Reactive Lymphocytes: Types and Causes



What is a reactive Lymphocytes?

Reactive lymphocytes are lymphocytes that become large as a result of antigen stimulation. Typically they can be more than 30 µm in diameter with varying size and shape. The nucleus of a reactive lymphocyte can be round, elliptic, indented, cleft or folded. The cytoplasm is often abundant and can be basophilic.

Reactive vs neoplastic?

Reactive lymphocytes should be distinguished from neoplastic hematopoietic cells. This is particularly the case when the cells in question are large or “big blue” cells. Refer to the diagnostic algorithm and table in the related links below for help to determine if a large mononuclear cell with blue cytoplasm is a reactive lymphocyte or a neoplastic “blast”.

read more about Relative Lymphocytosis in Children and Adult

Causes Of Reactive Lymphocytes

Atypical lymphocyte refers to unusual structure of lymphocytes that are a part of the cell mediated immune system of the body. Also referred to as reactive lymphocytes, atypical lymphocytes are larger in size with a diameter of more than 30 microns. The large size of the lymphocytes is attributed to antigen stimulation.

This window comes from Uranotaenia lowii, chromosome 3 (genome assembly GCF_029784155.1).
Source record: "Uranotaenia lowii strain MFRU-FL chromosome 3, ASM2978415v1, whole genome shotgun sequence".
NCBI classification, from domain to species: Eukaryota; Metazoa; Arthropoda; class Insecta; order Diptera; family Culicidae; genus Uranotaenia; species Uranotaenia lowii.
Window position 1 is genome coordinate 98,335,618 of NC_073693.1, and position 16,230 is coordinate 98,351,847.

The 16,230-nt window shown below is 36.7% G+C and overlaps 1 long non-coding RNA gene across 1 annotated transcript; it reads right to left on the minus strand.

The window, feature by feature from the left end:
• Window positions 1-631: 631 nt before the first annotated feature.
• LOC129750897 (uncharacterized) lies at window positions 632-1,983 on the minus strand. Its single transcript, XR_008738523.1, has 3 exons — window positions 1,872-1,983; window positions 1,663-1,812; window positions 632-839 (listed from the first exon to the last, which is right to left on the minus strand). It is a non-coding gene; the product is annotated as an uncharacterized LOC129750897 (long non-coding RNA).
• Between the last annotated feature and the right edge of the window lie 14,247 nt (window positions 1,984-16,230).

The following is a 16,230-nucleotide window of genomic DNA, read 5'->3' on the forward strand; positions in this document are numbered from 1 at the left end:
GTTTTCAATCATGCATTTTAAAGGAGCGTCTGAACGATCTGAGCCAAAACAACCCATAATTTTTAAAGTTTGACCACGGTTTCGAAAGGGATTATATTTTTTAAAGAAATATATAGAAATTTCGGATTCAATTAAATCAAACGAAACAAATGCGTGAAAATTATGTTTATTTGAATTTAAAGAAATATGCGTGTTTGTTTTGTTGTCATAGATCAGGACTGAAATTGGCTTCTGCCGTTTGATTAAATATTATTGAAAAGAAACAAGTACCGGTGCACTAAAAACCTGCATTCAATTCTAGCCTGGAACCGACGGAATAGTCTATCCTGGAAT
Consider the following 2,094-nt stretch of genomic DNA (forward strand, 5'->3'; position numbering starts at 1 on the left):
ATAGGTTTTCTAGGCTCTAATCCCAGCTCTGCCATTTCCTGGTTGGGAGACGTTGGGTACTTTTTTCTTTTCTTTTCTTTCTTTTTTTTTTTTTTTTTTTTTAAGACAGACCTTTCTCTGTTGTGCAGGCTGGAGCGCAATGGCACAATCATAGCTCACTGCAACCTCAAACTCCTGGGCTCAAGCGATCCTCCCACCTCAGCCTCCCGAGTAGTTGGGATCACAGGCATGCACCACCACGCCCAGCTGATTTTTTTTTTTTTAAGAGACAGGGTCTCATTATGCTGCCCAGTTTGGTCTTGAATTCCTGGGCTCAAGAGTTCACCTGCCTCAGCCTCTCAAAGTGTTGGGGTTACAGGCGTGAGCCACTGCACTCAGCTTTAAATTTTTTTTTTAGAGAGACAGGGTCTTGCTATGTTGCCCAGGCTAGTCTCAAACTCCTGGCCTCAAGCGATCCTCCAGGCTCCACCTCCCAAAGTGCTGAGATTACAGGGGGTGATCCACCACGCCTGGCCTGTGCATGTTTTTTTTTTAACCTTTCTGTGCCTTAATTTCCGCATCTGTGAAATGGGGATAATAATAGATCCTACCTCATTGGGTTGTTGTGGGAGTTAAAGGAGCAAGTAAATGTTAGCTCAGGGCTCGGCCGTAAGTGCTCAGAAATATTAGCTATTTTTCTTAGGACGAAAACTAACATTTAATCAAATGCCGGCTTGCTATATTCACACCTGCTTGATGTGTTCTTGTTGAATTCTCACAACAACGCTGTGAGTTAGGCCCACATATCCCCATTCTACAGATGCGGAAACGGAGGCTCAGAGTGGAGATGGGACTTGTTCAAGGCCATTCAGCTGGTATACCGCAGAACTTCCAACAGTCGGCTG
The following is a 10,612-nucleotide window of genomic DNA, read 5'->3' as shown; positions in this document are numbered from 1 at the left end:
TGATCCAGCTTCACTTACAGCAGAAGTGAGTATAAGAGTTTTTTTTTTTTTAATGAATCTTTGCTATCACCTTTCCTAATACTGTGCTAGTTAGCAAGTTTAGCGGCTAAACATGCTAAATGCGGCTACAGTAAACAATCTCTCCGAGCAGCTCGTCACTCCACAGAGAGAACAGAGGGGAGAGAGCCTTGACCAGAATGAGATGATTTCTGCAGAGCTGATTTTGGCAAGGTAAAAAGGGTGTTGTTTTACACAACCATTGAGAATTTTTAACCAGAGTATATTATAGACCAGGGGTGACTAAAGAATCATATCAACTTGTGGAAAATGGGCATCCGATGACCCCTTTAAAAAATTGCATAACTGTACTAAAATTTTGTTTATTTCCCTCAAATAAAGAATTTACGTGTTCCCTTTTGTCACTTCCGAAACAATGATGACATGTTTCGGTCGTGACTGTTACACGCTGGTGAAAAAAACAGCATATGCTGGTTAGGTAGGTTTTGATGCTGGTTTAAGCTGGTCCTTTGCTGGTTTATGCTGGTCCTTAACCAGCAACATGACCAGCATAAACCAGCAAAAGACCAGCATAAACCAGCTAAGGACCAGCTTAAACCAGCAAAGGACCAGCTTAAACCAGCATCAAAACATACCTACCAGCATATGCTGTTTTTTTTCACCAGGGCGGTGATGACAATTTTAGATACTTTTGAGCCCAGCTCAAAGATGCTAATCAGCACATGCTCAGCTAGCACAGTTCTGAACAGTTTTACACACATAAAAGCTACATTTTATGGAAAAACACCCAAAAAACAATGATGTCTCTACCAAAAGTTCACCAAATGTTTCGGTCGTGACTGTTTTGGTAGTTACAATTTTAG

There are several factors that are responsible for atypical lymphocytes.

These atypical lymphocytes are either folded, round, indented or elliptic in shape. They have basophilic cytoplasm and contain several vacuoles. In general these lymphocytes are gray, deep blue or pale blue in color. They are often found in association with a viral or a protozoan infection in the body.

Large Lymphocytes and Reactive Lymphocytes

Large lymphocytes have abundant pale blue transparent cytoplasm. If you imagine putting a printed page behind the cell, the cytoplasm looks as though you could see through it to read the words. Although there are usually no cytoplasmic granules present, a few large well-defined azurophilic granules (lysozomes) can occasionally be seen. In this case, the cells would be called large granular lymphocytes. A large lymphocyte can be found in the upper image to the right.
reactive lymphocyte
Reactive, or atypical, lymphocytes are relatively fragile cells, and as a result can be squeezed out of shape by surrounding cells, giving them a scalloped appearance instead of a smooth cytoplasmic edge. The nucleus of the reactive lymphocyte is larger than that of the small lymphocyte, and is more irregular in shape. Sometimes it is rounded, oval or indented with a typical “stretched” appearance. A reactive lymphocyte can be seen in the lower image to the right.
reactive lymphocyte

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